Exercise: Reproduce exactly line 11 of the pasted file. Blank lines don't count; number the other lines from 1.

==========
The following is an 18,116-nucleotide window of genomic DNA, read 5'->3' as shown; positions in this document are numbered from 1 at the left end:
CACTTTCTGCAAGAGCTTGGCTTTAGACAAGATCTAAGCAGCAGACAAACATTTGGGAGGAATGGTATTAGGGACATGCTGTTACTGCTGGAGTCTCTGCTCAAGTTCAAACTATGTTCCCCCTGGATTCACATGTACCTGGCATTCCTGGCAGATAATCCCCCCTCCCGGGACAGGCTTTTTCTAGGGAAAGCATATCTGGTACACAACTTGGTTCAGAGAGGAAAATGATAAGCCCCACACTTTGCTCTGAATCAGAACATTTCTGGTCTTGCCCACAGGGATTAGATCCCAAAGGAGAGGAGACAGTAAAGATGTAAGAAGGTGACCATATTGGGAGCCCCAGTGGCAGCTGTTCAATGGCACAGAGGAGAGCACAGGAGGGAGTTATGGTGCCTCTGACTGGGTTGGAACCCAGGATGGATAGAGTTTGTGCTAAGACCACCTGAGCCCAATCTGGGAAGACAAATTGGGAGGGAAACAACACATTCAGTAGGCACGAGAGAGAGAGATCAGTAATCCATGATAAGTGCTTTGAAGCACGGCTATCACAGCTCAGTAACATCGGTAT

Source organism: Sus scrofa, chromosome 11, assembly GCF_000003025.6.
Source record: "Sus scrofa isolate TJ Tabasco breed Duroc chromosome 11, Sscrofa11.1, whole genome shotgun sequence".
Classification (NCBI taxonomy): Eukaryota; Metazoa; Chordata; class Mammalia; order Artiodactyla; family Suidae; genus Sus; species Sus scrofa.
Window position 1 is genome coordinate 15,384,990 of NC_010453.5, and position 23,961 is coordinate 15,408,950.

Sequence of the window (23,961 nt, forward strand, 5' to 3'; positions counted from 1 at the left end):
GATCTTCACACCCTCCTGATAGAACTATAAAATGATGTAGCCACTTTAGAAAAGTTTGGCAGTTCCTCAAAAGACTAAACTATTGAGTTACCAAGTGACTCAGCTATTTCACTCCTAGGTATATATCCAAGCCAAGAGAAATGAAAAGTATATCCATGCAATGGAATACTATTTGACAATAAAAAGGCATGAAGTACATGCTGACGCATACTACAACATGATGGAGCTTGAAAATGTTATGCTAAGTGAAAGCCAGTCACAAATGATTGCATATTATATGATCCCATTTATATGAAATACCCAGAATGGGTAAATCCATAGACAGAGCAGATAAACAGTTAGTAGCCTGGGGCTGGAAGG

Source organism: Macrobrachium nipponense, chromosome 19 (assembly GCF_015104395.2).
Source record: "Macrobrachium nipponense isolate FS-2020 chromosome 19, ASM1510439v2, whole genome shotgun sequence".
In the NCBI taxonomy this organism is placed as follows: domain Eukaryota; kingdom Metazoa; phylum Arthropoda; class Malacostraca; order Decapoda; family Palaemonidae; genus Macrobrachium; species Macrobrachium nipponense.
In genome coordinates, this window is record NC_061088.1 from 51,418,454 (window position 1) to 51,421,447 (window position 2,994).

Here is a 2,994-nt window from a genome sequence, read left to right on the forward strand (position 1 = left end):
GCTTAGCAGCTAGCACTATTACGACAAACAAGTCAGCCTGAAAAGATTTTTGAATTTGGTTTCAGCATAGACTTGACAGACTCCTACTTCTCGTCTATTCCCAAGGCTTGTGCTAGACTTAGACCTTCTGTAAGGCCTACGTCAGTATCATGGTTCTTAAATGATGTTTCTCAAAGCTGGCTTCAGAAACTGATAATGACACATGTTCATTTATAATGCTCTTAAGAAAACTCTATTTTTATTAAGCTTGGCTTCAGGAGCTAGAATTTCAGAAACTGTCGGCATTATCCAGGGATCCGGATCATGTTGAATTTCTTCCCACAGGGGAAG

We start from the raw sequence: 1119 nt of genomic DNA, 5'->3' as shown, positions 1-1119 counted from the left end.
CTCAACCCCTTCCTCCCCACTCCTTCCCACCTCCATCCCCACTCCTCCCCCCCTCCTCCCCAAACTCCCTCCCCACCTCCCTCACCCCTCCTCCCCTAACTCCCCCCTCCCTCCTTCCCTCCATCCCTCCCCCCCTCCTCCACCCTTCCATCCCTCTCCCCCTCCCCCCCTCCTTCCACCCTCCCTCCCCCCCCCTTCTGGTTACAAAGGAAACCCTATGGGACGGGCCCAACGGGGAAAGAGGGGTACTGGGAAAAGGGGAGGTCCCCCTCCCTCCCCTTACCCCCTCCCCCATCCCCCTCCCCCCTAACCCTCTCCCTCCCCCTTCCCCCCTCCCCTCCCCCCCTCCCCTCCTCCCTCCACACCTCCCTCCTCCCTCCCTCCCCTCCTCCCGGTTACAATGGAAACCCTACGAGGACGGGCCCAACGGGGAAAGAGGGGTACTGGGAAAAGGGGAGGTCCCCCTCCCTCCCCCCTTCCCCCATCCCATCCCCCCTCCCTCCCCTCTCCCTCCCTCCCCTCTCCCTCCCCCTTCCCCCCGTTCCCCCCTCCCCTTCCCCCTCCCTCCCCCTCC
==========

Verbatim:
In the NCBI taxonomy this organism is placed as follows: domain Eukaryota; kingdom Metazoa; phylum Arthropoda; class Malacostraca; order Decapoda; family Palaemonidae; genus Macrobrachium; species Macrobrachium nipponense.